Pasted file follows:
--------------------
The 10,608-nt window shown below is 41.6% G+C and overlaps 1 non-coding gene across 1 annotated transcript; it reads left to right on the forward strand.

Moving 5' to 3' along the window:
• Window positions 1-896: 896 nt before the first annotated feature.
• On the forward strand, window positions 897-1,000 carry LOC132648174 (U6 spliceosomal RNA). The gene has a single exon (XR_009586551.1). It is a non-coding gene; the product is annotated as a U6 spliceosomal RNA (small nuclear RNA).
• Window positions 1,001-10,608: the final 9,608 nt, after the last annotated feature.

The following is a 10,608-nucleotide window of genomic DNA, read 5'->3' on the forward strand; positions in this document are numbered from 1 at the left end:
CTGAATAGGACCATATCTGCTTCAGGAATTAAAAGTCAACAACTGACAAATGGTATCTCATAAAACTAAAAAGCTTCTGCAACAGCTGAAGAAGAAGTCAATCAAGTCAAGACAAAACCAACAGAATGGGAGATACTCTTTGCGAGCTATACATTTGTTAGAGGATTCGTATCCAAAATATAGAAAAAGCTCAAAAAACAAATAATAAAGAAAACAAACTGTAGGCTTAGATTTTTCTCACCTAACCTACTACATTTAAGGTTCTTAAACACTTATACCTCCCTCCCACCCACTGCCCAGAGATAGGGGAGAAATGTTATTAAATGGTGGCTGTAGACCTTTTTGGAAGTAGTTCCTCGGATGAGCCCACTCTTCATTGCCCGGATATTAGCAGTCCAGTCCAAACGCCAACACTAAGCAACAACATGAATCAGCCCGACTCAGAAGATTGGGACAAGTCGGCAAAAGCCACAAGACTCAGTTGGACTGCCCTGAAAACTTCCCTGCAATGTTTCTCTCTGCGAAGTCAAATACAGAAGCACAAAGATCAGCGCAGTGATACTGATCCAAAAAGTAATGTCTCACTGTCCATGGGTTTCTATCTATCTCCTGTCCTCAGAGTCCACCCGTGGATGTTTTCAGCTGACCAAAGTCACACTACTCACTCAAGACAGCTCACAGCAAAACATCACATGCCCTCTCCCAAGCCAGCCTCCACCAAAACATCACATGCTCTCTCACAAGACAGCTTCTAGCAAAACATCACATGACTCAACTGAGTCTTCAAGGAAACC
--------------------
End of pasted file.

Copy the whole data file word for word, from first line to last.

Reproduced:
The 10,608-nt window shown below is 41.6% G+C and overlaps 1 non-coding gene across 1 annotated transcript; it reads left to right on the forward strand.

Moving 5' to 3' along the window:
• Window positions 1-896: 896 nt before the first annotated feature.
• On the forward strand, window positions 897-1,000 carry LOC132648174 (U6 spliceosomal RNA). The gene has a single exon (XR_009586551.1). It is a non-coding gene; the product is annotated as a U6 spliceosomal RNA (small nuclear RNA).
• Window positions 1,001-10,608: the final 9,608 nt, after the last annotated feature.

The following is a 10,608-nucleotide window of genomic DNA, read 5'->3' on the forward strand; positions in this document are numbered from 1 at the left end:
CTGAATAGGACCATATCTGCTTCAGGAATTAAAAGTCAACAACTGACAAATGGTATCTCATAAAACTAAAAAGCTTCTGCAACAGCTGAAGAAGAAGTCAATCAAGTCAAGACAAAACCAACAGAATGGGAGATACTCTTTGCGAGCTATACATTTGTTAGAGGATTCGTATCCAAAATATAGAAAAAGCTCAAAAAACAAATAATAAAGAAAACAAACTGTAGGCTTAGATTTTTCTCACCTAACCTACTACATTTAAGGTTCTTAAACACTTATACCTCCCTCCCACCCACTGCCCAGAGATAGGGGAGAAATGTTATTAAATGGTGGCTGTAGACCTTTTTGGAAGTAGTTCCTCGGATGAGCCCACTCTTCATTGCCCGGATATTAGCAGTCCAGTCCAAACGCCAACACTAAGCAACAACATGAATCAGCCCGACTCAGAAGATTGGGACAAGTCGGCAAAAGCCACAAGACTCAGTTGGACTGCCCTGAAAACTTCCCTGCAATGTTTCTCTCTGCGAAGTCAAATACAGAAGCACAAAGATCAGCGCAGTGATACTGATCCAAAAAGTAATGTCTCACTGTCCATGGGTTTCTATCTATCTCCTGTCCTCAGAGTCCACCCGTGGATGTTTTCAGCTGACCAAAGTCACACTACTCACTCAAGACAGCTCACAGCAAAACATCACATGCCCTCTCCCAAGCCAGCCTCCACCAAAACATCACATGCTCTCTCACAAGACAGCTTCTAGCAAAACATCACATGACTCAACTGAGTCTTCAAGGAAACC